Was the Incredible Hulk credible?

Wednesday, February 11, 2015

There’s a strong reason why I haven’t been watching television lately. I’ll watch an episode of Big Bang or Criminal Minds every so often, but mostly I have been reading and writing. I stepped away because most of the time I spent much time in front of the Boob Tube, I felt like had lost brain cells rather than getting the synapsis to fire more efficiently. I think I just mixed my metaphors. You can sort it out yourself if you want.

But the other day I was lured back. The Ovation Channel, a channel I had never been on before, had some great movies on. Glory.  The Pianist. Amadeus. Unfortunately, the movies must be expensive since the station depends on showing more commercials than movie segments. The movie about Rudyard Kipling was so much longer than it needed to be. I almost gave up watching the movie about the death of Kipling’s son. It was a pretty good movie, but three four five hours gets to be rather ridiculous. I don’t have that long of an attention span.

So, today, I got tired of that station and flipped around. Incredible Hulk. How could I resist. I didn’t know if I were about to watch a movie or a television show. I recognized David Banner’s face, the guy who becomes the Incredible Hulk if irritated. In this episode, the gasoline attendant refuses to sell Bill Bixby gasoline even though he has a pregnant woman in the back of his cab. 1979 must have been the time of cynicism as the guy doesn’t believe the driver; he says that someone tried that the other day and gave birth to two pillows. Twins. How cute.

Does any of this sound familiar? The music is great. Do they play music like this in current sitcoms? I haven’t paid attention. Full orchestra for the intense scenes like The Incredible Hulk sending tools across the room. The oboes and other instruments shoe the Hulk walking over to one of the workers. Reminds me of Peter and the Wolf. With one roar, the attendants hat goes flying. The violins get into the action when he’s holding the attendant up and his feet are just tangling, but the movement is perfectly choreographed.

What I don’t get is that the Doctor’s shirt rips off; his boots split. But his pants fit. How can that be? And then when the Doctor comes back from being the big green machine, the pants still fit him. Are they elastic? Wasn’t there a football player, maybe Al Green that was the Big Green Machine. I want to say Packers. I don’t have a clue. I can’t trust my memory at all. Help me out peeps if any of this is ringing any bells.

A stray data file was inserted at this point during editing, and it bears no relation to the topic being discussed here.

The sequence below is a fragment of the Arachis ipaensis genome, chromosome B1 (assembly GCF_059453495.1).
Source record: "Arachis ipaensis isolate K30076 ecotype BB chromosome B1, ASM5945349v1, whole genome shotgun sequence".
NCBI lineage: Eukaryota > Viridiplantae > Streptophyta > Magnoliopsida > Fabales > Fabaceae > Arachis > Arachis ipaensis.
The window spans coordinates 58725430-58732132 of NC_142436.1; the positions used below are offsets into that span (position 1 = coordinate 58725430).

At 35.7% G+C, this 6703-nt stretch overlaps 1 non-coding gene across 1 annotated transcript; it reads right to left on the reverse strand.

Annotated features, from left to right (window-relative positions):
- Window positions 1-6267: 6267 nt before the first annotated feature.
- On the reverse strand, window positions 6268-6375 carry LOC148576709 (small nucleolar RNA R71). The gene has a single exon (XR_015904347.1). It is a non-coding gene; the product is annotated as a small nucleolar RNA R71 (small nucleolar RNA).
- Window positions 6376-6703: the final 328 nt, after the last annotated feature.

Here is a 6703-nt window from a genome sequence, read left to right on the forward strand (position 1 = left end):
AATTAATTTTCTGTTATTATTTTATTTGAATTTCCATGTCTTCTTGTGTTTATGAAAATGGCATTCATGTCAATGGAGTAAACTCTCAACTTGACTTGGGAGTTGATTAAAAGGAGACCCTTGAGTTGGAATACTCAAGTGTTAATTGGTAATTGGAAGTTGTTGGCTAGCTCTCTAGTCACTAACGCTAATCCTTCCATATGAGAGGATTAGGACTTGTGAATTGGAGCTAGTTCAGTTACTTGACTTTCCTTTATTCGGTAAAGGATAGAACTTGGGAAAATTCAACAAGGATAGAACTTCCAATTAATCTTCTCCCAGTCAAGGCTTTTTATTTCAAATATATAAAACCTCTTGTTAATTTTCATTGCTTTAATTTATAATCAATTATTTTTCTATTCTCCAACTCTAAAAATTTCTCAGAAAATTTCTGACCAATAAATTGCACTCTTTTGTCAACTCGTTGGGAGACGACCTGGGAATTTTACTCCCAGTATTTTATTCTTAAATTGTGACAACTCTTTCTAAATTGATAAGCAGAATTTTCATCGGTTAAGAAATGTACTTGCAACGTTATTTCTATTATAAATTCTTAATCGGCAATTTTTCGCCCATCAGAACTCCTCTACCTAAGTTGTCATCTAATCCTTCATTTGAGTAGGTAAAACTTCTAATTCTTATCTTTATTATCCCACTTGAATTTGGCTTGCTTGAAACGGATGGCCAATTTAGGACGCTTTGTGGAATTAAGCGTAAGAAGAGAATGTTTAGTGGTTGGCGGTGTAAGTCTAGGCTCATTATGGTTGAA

Meanwhile, on this very realistic show, the Baby is born in the back seat; the mother did it all by herself. No mess. Nothing.  Even the baby is cleaned up. What happened to the cord?

Courtship_of_Eddies_Father_1969I don’t remember being a Incredible Hulk fan. I was nineteen spent most of my time on the ice or on a soccer field. There was also college. But I was a Bill Bixby fan. I loved My Favorite Martian. And before that, I felt bad for Eddie, in the Courtship of Mr. Eddie, or something like that. Three years down the road I would be able to relate with young Eddie, though I was a little older than Eddie was when I lost my mom. Even Bixby and I had similar experiences; his father died of a heart attack in 1971 and my mom died of a heart attack the next year.

It’s hard to compare, special effects from 1979 with today. Everything about the television show, aside from the music, is extremely hokey. Was this the best they could do? Did they put money into this enterprise or was it supposed to be in the B range.

I guess this blog is going to be one of those short and sweet. I’ll work on having better special effects for next time.?????????????????????????????????????????????????????????????????????????????????????????????????????????????????????????????????????????????????????????

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2 thoughts on “Was the Incredible Hulk credible?

  1. Have nothing to say about Incredible Hulk. Never watched it, never want to! Ugh.

    Never saw Amadeus either… did see the one about Kipling, and did see The Pianist, both good, but the Kipling one (“Glory”?) was a bit long and boring at times I agree.

    Since we only watch shows made in and about Britain and not stuff mostly offered or made over here, most of the TV movies are not that great for us, except for some PBS shows but most of their British offerings are old hat for us, having seen them or even owned them for quite a while before they ever get here in the States.

    1. I may never watch Incredible Hulk again. The music was fascinating. Glory was a Matthew Broderick movie about the civil war. Great movie. I had been thinking about Broderick when watching Amadeus, but that was Hulce, not Broderick.

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